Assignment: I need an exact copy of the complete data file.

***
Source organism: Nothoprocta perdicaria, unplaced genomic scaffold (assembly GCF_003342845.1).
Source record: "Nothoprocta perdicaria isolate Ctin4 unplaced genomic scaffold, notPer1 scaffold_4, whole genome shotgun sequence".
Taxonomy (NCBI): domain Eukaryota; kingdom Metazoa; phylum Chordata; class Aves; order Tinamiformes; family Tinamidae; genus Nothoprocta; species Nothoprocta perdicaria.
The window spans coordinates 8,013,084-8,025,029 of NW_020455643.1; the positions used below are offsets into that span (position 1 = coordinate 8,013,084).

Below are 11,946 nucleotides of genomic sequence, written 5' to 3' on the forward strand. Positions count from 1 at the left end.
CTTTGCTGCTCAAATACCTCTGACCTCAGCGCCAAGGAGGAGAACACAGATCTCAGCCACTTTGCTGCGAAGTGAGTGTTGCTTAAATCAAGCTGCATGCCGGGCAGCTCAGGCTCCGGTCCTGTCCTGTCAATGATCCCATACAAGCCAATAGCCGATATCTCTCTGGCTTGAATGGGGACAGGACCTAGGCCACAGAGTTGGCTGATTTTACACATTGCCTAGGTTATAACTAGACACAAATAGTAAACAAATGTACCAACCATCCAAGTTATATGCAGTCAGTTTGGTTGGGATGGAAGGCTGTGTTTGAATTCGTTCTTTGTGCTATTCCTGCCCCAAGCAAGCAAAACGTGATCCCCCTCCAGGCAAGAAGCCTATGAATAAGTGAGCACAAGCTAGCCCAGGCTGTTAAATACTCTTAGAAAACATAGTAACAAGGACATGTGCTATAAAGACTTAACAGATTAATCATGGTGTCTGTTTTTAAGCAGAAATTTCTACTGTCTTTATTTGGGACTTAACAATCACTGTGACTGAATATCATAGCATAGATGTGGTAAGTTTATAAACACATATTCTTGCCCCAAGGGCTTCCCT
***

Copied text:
Source organism: Nothoprocta perdicaria, unplaced genomic scaffold (assembly GCF_003342845.1).
Source record: "Nothoprocta perdicaria isolate Ctin4 unplaced genomic scaffold, notPer1 scaffold_4, whole genome shotgun sequence".
Taxonomy (NCBI): domain Eukaryota; kingdom Metazoa; phylum Chordata; class Aves; order Tinamiformes; family Tinamidae; genus Nothoprocta; species Nothoprocta perdicaria.
The window spans coordinates 8,013,084-8,025,029 of NW_020455643.1; the positions used below are offsets into that span (position 1 = coordinate 8,013,084).

Below are 11,946 nucleotides of genomic sequence, written 5' to 3' on the forward strand. Positions count from 1 at the left end.
CTTTGCTGCTCAAATACCTCTGACCTCAGCGCCAAGGAGGAGAACACAGATCTCAGCCACTTTGCTGCGAAGTGAGTGTTGCTTAAATCAAGCTGCATGCCGGGCAGCTCAGGCTCCGGTCCTGTCCTGTCAATGATCCCATACAAGCCAATAGCCGATATCTCTCTGGCTTGAATGGGGACAGGACCTAGGCCACAGAGTTGGCTGATTTTACACATTGCCTAGGTTATAACTAGACACAAATAGTAAACAAATGTACCAACCATCCAAGTTATATGCAGTCAGTTTGGTTGGGATGGAAGGCTGTGTTTGAATTCGTTCTTTGTGCTATTCCTGCCCCAAGCAAGCAAAACGTGATCCCCCTCCAGGCAAGAAGCCTATGAATAAGTGAGCACAAGCTAGCCCAGGCTGTTAAATACTCTTAGAAAACATAGTAACAAGGACATGTGCTATAAAGACTTAACAGATTAATCATGGTGTCTGTTTTTAAGCAGAAATTTCTACTGTCTTTATTTGGGACTTAACAATCACTGTGACTGAATATCATAGCATAGATGTGGTAAGTTTATAAACACATATTCTTGCCCCAAGGGCTTCCCT